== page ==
5

I want to climb a mountain with my daughter. There is a glacier on the route that we should cross. Other routes take much longer or are technically more difficult.

The glacier does not have many crevasses but they are deep and may be hidden. All people have glacier equipment: crampons, ice axes, rope, etc. There is a big difference in the weight of a kid and adult. The kid is 20 kg (44 lb) and the adult is 80 kg (176 lb). The kid can't belay an adult.

First case: 1 adult and 1 kid.

Second case: 2 adults and 1 kid.

  • 9
    First case: Don't do it. Two persons on a glacier is always a risk and avoided if possible, but 1 kid and 1 adult is plain irresponsible. – imsodin Nov 2 '17 at 14:35
  • 2
    @user1209304 - please explain the scenario. Why are you thinking of doing this? – Tullochgorum Nov 2 '17 at 16:01
  • 3
    OK the glacier is unavoidable. I the trip unavoidable? Is it life or death situation to get across the glacier. – paparazzo Nov 2 '17 at 16:54
  • 7
    Can we put this in context - I have carried heavier backpacks across glaciers - a 20kg child is about 5 years old, and would be less useful in an emergency than backpack with 20kg of cement in it (You are allowed to bury the backpack to make an anchor and don;t need to stop it wondering off). – user5330 Nov 3 '17 at 1:56
  • 6
    I am upvoting the question (after clarifying edits). As our experts have pointed out the risks are very high. While I don't think the activity in question is a good idea, I think asking about, is a great idea. – James Jenkins Nov 3 '17 at 14:14
14

While children can be proficient mountaineers and well trained, there are things they likely cannot do and some additional risks they face. For example, children are more susceptible to hypothermia. Most children are not capable of performing first aid and lack the physical strength to dig out someone trapped in an avalanche. If a single adult is climbing with a child, they should consider themselves as essentially climbing alone.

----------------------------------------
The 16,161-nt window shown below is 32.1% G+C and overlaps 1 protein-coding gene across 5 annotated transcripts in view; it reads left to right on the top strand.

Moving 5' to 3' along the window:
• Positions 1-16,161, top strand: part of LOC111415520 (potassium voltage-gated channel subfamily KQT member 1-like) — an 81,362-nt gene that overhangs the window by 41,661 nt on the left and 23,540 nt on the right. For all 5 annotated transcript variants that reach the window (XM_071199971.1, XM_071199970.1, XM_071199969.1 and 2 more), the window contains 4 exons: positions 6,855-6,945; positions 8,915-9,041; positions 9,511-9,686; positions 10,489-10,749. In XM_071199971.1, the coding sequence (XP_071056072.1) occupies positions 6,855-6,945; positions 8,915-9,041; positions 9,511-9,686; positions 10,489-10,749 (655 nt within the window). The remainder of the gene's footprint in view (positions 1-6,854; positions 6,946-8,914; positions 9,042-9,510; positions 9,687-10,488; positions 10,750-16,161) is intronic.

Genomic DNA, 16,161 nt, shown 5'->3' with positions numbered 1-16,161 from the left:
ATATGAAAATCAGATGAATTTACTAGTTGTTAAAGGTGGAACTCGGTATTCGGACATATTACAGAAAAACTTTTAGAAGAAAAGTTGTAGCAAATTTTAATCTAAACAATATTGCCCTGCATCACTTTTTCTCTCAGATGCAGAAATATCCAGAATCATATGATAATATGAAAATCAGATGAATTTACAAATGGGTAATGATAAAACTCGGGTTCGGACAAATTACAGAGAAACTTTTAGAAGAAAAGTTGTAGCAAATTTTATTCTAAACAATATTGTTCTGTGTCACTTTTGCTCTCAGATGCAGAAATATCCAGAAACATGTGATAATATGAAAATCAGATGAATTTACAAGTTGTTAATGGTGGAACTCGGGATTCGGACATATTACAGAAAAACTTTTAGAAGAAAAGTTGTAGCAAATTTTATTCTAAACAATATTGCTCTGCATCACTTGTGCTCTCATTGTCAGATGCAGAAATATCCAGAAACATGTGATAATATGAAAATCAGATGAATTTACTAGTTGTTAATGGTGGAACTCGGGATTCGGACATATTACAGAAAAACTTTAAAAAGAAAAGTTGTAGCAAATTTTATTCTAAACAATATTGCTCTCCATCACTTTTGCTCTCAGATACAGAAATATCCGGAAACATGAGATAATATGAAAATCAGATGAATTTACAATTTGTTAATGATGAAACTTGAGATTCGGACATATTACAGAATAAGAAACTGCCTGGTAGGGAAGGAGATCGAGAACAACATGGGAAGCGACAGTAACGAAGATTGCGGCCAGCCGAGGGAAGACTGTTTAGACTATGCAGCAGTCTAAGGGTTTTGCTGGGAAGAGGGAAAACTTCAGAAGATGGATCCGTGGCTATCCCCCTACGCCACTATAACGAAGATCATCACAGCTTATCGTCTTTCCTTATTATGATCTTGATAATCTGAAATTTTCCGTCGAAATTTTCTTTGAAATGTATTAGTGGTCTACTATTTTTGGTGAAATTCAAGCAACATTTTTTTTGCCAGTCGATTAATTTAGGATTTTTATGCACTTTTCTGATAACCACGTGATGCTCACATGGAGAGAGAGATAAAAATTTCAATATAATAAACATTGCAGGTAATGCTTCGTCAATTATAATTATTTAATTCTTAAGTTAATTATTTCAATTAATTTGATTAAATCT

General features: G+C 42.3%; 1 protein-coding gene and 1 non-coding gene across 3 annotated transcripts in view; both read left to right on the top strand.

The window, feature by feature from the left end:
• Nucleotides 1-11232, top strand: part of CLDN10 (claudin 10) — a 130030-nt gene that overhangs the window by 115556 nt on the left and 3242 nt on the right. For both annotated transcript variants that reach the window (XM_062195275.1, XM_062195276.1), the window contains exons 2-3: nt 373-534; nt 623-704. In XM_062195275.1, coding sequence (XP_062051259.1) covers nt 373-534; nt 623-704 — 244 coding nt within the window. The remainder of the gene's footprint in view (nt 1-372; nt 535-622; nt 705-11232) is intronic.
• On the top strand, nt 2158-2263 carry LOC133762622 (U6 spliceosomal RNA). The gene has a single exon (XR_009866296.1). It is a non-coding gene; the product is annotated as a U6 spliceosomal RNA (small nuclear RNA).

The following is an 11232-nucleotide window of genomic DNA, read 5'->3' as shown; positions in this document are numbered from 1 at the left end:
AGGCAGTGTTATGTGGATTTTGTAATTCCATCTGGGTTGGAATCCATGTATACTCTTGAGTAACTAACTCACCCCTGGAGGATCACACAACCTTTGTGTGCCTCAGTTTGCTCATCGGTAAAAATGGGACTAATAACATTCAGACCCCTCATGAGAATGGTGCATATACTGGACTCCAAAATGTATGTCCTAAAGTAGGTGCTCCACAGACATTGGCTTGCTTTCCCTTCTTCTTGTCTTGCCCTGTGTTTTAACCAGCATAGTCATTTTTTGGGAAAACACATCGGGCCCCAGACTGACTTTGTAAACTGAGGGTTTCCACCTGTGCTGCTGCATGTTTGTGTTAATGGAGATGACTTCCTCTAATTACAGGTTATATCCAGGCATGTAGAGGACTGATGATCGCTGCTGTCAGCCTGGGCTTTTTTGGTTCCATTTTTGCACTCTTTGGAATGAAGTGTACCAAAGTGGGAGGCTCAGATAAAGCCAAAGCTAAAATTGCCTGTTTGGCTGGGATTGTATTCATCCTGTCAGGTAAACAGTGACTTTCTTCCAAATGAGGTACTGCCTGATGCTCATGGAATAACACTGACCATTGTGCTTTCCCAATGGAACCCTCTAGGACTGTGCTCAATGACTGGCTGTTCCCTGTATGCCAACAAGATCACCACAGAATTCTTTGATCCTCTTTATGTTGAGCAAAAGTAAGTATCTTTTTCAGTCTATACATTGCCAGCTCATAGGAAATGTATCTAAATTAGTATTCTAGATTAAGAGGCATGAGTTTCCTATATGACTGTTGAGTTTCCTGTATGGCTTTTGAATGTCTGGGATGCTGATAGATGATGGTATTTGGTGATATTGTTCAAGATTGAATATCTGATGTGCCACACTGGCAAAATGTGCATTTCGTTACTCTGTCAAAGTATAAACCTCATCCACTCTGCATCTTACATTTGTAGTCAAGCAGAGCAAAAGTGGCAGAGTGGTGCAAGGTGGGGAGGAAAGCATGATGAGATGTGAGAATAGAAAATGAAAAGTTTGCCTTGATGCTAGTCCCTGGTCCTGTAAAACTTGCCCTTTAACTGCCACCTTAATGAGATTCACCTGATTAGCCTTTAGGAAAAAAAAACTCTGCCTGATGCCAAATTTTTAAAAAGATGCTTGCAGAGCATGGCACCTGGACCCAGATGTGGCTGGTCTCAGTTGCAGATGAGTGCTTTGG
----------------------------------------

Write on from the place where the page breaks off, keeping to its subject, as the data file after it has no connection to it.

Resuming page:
A child climbing alone with a single adult also faces a unique risk in that if the adult falls into a crevasse, the odds of an unanchored child catching such a fall are pretty low (the exact odds depend on how the adult falls, the steepness of the slope and how icy things are). The adult and child will both likely end up wedged at the bottom of the crevasse. This must be prevented at all costs. Basically this means that whenever there is a chance the adult could fall (i.e., always on the glacier), there needs to be adequate protection. You might be able to get by with a 4th class running belay placing pickets, screws or deadman as you go, but you would probably want to go very slow and just set 5th class belays and go a rope length at a time. With a solid anchor a child can catch basically any fall.

It is worth noting that if the child some how manages to catch the fall such they both do not end up in the crevasse, then things are not too bad as long as the child is capable of setting an anchor while holding the fall and knows how to build a hauling system and appropriately protect the lip (etc). If the child knows the skills, their size should not prevent them from getting the adult out. There of course is the issue of first aid and hypothermia once the child gets the adult out.

If the child is not highly skilled and trained, then one adult and one child over any technical terrain is ridiculously unsafe. Two adults and one untrained child has a lot of similar risks are two adults, but if one adult falls, they will likely pull the child off leaving the remaining adult having to catch an adult and a child (good luck with that).

  • 1
    I already upvoted your answer, but I have been thinking about this Q. Perhaps, considering that the child is seven years old, you may want to highlight your last paragraph. See Mountaineering with a Six-Year Old Kid in Winter – ab2 Nov 3 '17 at 2:15
  • @ab2 I think the age of the child is essentially irrelevant compared to the skills of the child. While a typical 7 yo lacks those skills, does that mean they all do (probably, but what about a 9 yo, or an 11 yo, or a 13 yo). – StrongBad Nov 3 '17 at 15:45
  • 3